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Holy Shit

We Went to See Master Sculptor Miley Cyrus's Debut Art Collection

One man's trash is Miley's treasure.

This New York Fashion Week, human thinkpiece generator Miley Cyrus made her runway debut. She, along with her craft projects-turned-jewelry collection dubbed “Dirty Hippie,” paraded down the catwalk during Jeremy Scott’s fall 2015 show, managing to overshadow the always flamboyant and eccentric designer.

The pop star’s creations, which had been highly teased on Instagram during her Bangerz tour (although none of us knew what the hell we were looking at), features weed leaf earrings, necklaces embellished with cigarettes and other characteristically badass paraphernalia that encapsulates Cyrus’ not-so-recent transition into full blown delinquency. If you’re confused as to why such an established designer would allow himself to be associated with such frivolous pieces, you’ve forgotten that last season for Moschino—a label he also heads—Scott sent models down the runway in glorified McDonalds uniforms and junk food-themed gowns. So he clearly has a good sense of humor.


Not unlike that Moschino collection, Miley’s art looks like it was put together by a middle school student after their first puff of purple kush. I’d like to think that that Cyrus would give this review a “Fuck yeah!” as she clearly did not set out on this endeavor to enter art history text books. The collection is comprised entirely of raver bracelets, drug bags, beadings spelling out “FUCK” and “TWERK QUEEN”—all on crazy mediums like 5-foot tall bong and a dildo adorned with a glued-on joint.

According to Cyrus, however, the source of her inspiration is much more somber. She had a shitty beginning of the year, from being stuck in a hospital to the death of her dog Floyd, and says she needed to make something therapeutic out of the junkyard of random crap she’d acquired while on tour. Plus, artistic expression has been in the girl’s blood since birth—as she plateaus in one medium of art, she twerks herself right into another.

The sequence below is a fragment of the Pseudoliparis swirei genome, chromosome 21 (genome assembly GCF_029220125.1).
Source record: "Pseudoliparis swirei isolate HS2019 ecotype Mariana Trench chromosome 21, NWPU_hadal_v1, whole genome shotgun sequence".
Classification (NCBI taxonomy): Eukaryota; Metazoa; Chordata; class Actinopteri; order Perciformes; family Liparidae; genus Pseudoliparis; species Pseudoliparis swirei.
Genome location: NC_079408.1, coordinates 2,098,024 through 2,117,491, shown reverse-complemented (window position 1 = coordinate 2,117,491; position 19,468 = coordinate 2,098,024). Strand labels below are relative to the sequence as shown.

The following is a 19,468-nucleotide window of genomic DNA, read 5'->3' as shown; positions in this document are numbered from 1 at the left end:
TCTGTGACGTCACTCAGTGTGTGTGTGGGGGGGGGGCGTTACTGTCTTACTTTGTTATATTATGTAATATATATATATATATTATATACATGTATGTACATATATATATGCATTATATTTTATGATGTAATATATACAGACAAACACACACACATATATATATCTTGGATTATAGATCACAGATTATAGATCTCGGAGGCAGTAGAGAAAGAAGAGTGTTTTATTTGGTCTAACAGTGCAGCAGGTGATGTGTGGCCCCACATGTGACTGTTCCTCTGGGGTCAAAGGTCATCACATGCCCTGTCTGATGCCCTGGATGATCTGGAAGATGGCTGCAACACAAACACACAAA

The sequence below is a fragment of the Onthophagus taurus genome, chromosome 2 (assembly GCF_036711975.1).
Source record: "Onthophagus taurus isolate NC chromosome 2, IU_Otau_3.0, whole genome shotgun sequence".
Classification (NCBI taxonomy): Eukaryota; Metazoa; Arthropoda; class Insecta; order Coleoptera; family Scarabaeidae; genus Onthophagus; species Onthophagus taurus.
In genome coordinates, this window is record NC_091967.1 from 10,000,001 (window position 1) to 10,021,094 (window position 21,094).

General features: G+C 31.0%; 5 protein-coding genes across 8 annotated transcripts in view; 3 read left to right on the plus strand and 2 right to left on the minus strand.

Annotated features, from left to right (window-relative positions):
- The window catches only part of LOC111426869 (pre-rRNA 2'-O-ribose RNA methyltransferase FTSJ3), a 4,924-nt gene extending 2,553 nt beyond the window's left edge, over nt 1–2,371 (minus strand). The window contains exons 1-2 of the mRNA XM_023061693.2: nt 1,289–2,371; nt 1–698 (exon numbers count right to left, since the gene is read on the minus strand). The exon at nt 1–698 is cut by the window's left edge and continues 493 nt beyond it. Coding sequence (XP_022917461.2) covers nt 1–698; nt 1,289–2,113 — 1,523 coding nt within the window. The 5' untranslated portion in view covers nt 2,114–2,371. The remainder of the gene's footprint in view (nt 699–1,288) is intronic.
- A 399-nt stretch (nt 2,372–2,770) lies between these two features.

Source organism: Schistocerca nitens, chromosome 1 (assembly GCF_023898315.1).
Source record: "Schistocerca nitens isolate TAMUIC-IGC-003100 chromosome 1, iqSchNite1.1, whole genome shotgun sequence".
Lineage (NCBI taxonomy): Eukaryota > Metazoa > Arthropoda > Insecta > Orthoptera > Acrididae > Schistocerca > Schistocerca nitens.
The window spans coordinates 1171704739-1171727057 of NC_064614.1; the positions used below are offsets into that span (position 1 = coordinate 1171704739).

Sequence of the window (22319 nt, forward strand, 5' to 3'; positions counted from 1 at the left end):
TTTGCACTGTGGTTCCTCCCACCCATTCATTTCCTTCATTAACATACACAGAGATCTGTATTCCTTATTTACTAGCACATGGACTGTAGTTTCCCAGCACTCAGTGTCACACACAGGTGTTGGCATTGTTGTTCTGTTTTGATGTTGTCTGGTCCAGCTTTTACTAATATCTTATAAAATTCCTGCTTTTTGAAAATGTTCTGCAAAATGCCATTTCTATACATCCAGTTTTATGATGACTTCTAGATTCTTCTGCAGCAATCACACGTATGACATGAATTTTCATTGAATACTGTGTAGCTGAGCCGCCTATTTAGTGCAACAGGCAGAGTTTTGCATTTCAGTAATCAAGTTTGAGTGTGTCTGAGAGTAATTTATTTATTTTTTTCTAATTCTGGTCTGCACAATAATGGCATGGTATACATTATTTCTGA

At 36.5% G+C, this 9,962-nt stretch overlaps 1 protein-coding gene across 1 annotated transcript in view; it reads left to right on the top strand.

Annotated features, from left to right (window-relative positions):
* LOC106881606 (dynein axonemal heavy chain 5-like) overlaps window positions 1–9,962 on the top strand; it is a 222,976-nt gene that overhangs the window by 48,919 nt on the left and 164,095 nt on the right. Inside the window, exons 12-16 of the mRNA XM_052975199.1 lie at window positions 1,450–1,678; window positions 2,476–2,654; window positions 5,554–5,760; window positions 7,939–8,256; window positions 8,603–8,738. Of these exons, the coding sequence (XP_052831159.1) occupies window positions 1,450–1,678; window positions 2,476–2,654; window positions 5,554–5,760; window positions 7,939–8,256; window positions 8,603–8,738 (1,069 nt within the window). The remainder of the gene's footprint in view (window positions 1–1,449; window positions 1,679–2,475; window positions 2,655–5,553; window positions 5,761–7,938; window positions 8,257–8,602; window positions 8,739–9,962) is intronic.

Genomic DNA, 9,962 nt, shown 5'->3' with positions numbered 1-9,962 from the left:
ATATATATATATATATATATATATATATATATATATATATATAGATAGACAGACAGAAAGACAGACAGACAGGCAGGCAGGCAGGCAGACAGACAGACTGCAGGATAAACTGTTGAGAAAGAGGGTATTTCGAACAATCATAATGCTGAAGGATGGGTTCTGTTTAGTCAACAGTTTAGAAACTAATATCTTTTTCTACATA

Of course, every move Cyrus makes will be speculated and criticized vehemently by the media. Whether you love or her hate her, or even if your heartless, loveless soul feels indifferent, you can’t help but talk about everything she does. The bad reviews of her debut art collection points out—as did I—that much of it looks like a bunch of colorful rubbish glued together to be as abrasive and in-your-face as possible. They are, if nothing else, statement pieces.


They are also tangible artistic expressions from a girl who could sell a cup of her urine on eBay for more than I make in a week. Or year. The general public has such a bottomless hunger for celebrity culture that, regardless of its artistic credibility or brilliance, Cyrus’ work will gain more attention than that of many accomplished artists because they’ve never graced the cover of magazines, or perhaps more appropriately, tabloids. If there is a multi-million dollar business involving selling pictures of celebrities buying groceries (Celebrities are just like us!), then there sure as hell will be interest in a public figure of Cyrus’ infamy gluing a plethora of plastic shit together and releasing it as art.

But the Disney Princess-turned-Twerk-Queen-turned-eccentric sculptor at least makes it seem like she has little interest in how anyone perceives the work. She turned the massive accumulation of debris in her life into something meaningful. While it may be something for us to gawk at and debate fervently, Cyrus used it therapeutically, and doesn’t expect to become the new Jeff Koons.

That’s just another thing that sets Miley apart from her pop counterparts: While she still makes a ridiculous amount of money, her endeavors don’t seem to be financially motivated or filtered by over-protective managers. As she told V, “They say money can’t buy happiness and it’s totally true. Money can buy you a bunch of shit to glue to other shit that will make you happy, but besides that, there’s no more happiness.”

As her pop peers shy away from, Cyrus continues to punch us straight in the face with an attitude that says, “I’m human. I’m young, and I like to fuck around.” In one way or another, her gummy bears and sparkly candy wrappers, drawn together with various items fans threw to Cyrus during her performances, perfectly capture the American icon’s current stance in life and career. She’s going to do what she wants, it’s going to reap a load of attention, and she’s going to always look like she’s having more fun than the rest of us. Say what you will, but the girl won’t stop, and it’d be an awfully dull world if she did.